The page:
“A Chorus Line” – The Phoenix Theatre Company

Theater Review – April 8, 2023


The Phoenix Theatre Company, Mainstage Theatre
Phoenix AZ

By Chris Curcio
Theater Critic

As one of the few theatergoers left who saw “A Chorus Line” when it debuted in 1975, it is interesting to look at a contemporary production of the show like the one at The Phoenix Theatre Company.

Before assessing the disappointing local staging, some observations on this once trend-setting show.  It reveals the fears and anguish confronting several actors trying out for an ensemble place in a Broadway-bound musical.

Copyright rules do not allow adjustments or changes to the show.  Even the staging must duplicate the original so creativity is severely restricted.  The musical has evolved into a period piece that looks at the musical theater as it was then and not as it is today.  There are similarities to today but there are also many differences.  “A Chorus Line” was one of the first through-sung musicals but the James Kirkwood and Nicholas Dante book is steeped with references to long forgotten theater stars and situations.

The original was spell-binding so to revive it successfully you MUST duplicate the original’s gripping impact, something the TPTC production never achieves.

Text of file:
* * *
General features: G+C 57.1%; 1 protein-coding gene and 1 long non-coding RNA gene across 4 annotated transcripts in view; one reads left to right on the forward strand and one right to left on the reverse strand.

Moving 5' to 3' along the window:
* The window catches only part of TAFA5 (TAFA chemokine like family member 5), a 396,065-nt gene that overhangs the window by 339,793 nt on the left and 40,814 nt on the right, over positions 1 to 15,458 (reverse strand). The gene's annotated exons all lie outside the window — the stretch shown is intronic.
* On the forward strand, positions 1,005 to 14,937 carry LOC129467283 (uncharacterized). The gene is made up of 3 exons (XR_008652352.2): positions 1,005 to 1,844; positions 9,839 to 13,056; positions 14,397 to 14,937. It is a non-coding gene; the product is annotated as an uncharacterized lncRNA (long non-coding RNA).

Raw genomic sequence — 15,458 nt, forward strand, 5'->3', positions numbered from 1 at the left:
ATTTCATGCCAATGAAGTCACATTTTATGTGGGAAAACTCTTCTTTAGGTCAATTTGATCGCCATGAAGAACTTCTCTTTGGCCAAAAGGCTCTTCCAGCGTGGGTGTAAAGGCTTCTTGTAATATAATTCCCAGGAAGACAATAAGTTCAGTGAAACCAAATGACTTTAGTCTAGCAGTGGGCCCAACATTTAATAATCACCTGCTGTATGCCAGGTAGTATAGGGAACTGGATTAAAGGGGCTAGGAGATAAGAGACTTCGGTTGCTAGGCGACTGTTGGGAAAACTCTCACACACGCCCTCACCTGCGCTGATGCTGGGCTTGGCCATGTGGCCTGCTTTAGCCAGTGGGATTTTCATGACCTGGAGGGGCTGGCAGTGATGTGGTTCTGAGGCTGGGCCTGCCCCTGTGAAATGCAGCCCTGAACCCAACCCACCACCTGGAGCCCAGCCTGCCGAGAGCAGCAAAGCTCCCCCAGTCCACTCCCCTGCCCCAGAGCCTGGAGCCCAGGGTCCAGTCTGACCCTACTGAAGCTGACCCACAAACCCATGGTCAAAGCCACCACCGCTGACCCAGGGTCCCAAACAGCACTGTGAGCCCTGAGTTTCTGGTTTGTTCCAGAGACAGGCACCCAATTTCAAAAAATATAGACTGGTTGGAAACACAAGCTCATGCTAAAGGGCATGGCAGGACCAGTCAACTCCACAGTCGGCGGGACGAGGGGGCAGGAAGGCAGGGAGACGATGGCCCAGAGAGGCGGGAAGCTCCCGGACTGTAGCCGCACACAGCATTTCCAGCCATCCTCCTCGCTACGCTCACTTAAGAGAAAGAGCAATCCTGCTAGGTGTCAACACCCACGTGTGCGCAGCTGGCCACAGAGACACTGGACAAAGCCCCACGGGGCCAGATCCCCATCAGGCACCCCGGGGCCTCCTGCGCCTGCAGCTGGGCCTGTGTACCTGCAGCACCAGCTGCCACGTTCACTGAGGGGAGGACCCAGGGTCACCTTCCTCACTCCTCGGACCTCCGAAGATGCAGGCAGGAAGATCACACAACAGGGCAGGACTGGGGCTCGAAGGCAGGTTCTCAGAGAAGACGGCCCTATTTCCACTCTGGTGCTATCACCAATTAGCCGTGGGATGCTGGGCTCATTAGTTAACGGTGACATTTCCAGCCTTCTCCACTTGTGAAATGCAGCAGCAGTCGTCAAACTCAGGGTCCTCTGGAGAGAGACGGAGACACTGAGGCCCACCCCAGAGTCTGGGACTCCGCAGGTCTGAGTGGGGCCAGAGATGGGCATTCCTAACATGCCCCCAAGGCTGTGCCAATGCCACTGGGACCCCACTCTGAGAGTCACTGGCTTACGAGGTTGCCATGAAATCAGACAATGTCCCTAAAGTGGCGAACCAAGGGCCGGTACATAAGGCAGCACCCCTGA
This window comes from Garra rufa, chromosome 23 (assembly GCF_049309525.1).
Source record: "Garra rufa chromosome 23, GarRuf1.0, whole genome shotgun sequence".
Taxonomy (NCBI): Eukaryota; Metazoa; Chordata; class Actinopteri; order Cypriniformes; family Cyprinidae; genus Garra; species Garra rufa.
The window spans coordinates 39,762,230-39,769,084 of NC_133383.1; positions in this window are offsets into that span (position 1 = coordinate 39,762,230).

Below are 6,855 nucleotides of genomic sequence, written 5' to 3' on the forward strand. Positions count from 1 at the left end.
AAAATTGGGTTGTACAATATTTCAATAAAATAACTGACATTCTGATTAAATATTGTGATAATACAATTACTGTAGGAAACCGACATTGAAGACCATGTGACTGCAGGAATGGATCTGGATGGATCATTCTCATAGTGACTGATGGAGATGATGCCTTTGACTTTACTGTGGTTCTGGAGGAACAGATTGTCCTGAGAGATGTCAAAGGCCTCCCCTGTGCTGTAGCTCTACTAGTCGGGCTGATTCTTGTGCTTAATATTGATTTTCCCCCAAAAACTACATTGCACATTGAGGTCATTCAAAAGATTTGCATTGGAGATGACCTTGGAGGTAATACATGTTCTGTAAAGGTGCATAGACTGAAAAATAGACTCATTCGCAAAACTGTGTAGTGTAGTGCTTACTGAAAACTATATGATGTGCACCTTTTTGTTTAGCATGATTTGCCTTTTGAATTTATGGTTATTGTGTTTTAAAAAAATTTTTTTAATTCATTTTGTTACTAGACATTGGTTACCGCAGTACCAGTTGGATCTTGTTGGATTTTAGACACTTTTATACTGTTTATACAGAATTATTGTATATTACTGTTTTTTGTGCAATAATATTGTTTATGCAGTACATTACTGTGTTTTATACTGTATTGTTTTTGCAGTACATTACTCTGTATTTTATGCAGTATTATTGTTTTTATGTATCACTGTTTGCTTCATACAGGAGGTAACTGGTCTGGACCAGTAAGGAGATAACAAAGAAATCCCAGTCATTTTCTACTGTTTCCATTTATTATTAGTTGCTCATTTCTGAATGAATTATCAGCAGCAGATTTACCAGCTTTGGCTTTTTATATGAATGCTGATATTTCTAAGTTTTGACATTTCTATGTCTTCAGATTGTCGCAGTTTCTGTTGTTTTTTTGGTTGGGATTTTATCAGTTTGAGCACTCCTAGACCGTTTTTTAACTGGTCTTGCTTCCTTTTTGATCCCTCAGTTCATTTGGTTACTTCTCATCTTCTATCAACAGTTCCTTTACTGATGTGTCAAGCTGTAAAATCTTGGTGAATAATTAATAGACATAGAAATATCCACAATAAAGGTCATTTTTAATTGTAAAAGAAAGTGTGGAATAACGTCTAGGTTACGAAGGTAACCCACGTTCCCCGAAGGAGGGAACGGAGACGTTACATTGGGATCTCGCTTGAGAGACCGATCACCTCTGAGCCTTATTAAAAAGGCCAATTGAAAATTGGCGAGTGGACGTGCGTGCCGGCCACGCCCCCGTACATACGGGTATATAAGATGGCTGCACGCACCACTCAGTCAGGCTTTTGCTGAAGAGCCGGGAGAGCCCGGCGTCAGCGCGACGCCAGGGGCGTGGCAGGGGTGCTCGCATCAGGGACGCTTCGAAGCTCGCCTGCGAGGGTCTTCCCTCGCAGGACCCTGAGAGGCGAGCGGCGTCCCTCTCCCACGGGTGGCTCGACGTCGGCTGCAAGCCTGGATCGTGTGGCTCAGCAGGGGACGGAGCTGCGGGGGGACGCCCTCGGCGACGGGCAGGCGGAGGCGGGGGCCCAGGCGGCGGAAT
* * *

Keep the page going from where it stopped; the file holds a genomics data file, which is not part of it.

We do not become involved with these performers because no one inhabits these people; these are always actors playing roles.  Without this mandatory immersion, you don’t care about these people or their plight.  “A Chorus Line” must be performed by triple threat performers who can sing, act, and dance exquisitely.  While all the performers master one and, in some cases, two of these requirements, no one aces all three.

All the leads disappoint starting with Sarah Wiechman’s bland and lifeless Cassie.  Wiechman allows her second act solo, “The Music and then Mirror,” to fizzle instead of stopping the show cold. Shani Barrett’s Sheila never conveys the character’s dripping cynicism, Daniel Powers’ Paul doesn’t make his monologue about his parents’ treatment of his choice of a theater career touchingly moving, and Rob Watson’s Zach, the show’s director, stumbles and bumbles with muddled diction that is never sharp and distinctive.

Jeff Whiting’s direction and Lauran Stanis’ choreography conform to the original Michael Bennett concept.  Several technical issues plague the production including spotty lighting, scenery that uses a flat mirror for Cassie’s dance instead of multi-revolving pillars that would better reflect what Cassie’s routine should present visually.

The finale, the show’s first real musical theater production routine, should be presented with glitzy gold costumes but here are glaringly wrong in tart orange.  Instead of watching a dazzlingly staged routine, you are diverted by the inappropriate costumes.

TPTC has brought local musical theater productions to remarkable perfection but its “A Chorus Line” disappoints on all counts. “A Chorus Line” runs through May 14. To order tickets, call The Phoenix Theatre Company box office at 602-254-2151 or order tickets online at www.phoenixtheatre.com.

Grade: D